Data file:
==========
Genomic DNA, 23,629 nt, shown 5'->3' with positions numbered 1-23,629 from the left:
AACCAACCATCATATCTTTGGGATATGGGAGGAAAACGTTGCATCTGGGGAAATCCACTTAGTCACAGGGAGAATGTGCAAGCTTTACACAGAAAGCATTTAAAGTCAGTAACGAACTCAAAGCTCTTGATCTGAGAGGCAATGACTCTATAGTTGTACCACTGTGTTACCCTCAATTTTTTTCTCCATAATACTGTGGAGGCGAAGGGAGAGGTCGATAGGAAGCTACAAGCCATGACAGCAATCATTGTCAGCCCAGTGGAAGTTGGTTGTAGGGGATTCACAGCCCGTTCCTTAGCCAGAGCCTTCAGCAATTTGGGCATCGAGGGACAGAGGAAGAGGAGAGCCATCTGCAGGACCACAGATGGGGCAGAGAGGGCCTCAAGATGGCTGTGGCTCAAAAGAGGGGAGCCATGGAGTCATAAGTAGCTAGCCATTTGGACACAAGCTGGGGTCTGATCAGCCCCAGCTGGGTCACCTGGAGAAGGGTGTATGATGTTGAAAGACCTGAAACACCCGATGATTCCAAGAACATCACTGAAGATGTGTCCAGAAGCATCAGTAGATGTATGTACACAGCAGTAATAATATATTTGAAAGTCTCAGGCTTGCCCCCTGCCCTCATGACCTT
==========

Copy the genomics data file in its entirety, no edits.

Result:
Genomic DNA, 23,629 nt, shown 5'->3' with positions numbered 1-23,629 from the left:
AACCAACCATCATATCTTTGGGATATGGGAGGAAAACGTTGCATCTGGGGAAATCCACTTAGTCACAGGGAGAATGTGCAAGCTTTACACAGAAAGCATTTAAAGTCAGTAACGAACTCAAAGCTCTTGATCTGAGAGGCAATGACTCTATAGTTGTACCACTGTGTTACCCTCAATTTTTTTCTCCATAATACTGTGGAGGCGAAGGGAGAGGTCGATAGGAAGCTACAAGCCATGACAGCAATCATTGTCAGCCCAGTGGAAGTTGGTTGTAGGGGATTCACAGCCCGTTCCTTAGCCAGAGCCTTCAGCAATTTGGGCATCGAGGGACAGAGGAAGAGGAGAGCCATCTGCAGGACCACAGATGGGGCAGAGAGGGCCTCAAGATGGCTGTGGCTCAAAAGAGGGGAGCCATGGAGTCATAAGTAGCTAGCCATTTGGACACAAGCTGGGGTCTGATCAGCCCCAGCTGGGTCACCTGGAGAAGGGTGTATGATGTTGAAAGACCTGAAACACCCGATGATTCCAAGAACATCACTGAAGATGTGTCCAGAAGCATCAGTAGATGTATGTACACAGCAGTAATAATATATTTGAAAGTCTCAGGCTTGCCCCCTGCCCTCATGACCTT